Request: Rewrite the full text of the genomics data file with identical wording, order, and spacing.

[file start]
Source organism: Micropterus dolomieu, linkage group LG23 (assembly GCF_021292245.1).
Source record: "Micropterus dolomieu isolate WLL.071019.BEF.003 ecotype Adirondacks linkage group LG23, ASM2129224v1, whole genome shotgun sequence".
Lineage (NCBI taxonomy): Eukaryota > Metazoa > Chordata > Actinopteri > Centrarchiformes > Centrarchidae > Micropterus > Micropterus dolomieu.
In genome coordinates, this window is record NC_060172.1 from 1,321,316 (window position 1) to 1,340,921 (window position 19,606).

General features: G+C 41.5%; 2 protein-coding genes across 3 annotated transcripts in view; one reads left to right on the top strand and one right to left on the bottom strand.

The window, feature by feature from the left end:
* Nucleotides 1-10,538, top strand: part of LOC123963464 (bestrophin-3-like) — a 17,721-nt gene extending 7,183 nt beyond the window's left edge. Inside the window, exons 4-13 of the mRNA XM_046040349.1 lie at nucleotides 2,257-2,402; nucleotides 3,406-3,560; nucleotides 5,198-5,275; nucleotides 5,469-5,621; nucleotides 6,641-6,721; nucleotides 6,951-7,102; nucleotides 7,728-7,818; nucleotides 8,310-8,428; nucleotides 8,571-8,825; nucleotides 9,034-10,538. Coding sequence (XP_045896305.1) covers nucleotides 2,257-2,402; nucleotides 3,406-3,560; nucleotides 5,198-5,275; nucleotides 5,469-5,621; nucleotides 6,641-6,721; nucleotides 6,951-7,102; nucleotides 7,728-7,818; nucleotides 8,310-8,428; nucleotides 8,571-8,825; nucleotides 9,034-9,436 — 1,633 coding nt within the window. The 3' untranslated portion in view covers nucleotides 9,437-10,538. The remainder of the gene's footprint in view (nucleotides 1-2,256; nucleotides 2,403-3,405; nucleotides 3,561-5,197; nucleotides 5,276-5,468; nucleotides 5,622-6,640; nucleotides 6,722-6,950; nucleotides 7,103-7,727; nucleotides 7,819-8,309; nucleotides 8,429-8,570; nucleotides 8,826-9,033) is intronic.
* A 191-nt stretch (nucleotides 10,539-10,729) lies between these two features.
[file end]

Source organism: Micropterus dolomieu, linkage group LG23 (assembly GCF_021292245.1).
Source record: "Micropterus dolomieu isolate WLL.071019.BEF.003 ecotype Adirondacks linkage group LG23, ASM2129224v1, whole genome shotgun sequence".
Lineage (NCBI taxonomy): Eukaryota > Metazoa > Chordata > Actinopteri > Centrarchiformes > Centrarchidae > Micropterus > Micropterus dolomieu.
In genome coordinates, this window is record NC_060172.1 from 1,321,316 (window position 1) to 1,340,921 (window position 19,606).

General features: G+C 41.5%; 2 protein-coding genes across 3 annotated transcripts in view; one reads left to right on the top strand and one right to left on the bottom strand.

The window, feature by feature from the left end:
* Nucleotides 1-10,538, top strand: part of LOC123963464 (bestrophin-3-like) — a 17,721-nt gene extending 7,183 nt beyond the window's left edge. Inside the window, exons 4-13 of the mRNA XM_046040349.1 lie at nucleotides 2,257-2,402; nucleotides 3,406-3,560; nucleotides 5,198-5,275; nucleotides 5,469-5,621; nucleotides 6,641-6,721; nucleotides 6,951-7,102; nucleotides 7,728-7,818; nucleotides 8,310-8,428; nucleotides 8,571-8,825; nucleotides 9,034-10,538. Coding sequence (XP_045896305.1) covers nucleotides 2,257-2,402; nucleotides 3,406-3,560; nucleotides 5,198-5,275; nucleotides 5,469-5,621; nucleotides 6,641-6,721; nucleotides 6,951-7,102; nucleotides 7,728-7,818; nucleotides 8,310-8,428; nucleotides 8,571-8,825; nucleotides 9,034-9,436 — 1,633 coding nt within the window. The 3' untranslated portion in view covers nucleotides 9,437-10,538. The remainder of the gene's footprint in view (nucleotides 1-2,256; nucleotides 2,403-3,405; nucleotides 3,561-5,197; nucleotides 5,276-5,468; nucleotides 5,622-6,640; nucleotides 6,722-6,950; nucleotides 7,103-7,727; nucleotides 7,819-8,309; nucleotides 8,429-8,570; nucleotides 8,826-9,033) is intronic.
* A 191-nt stretch (nucleotides 10,539-10,729) lies between these two features.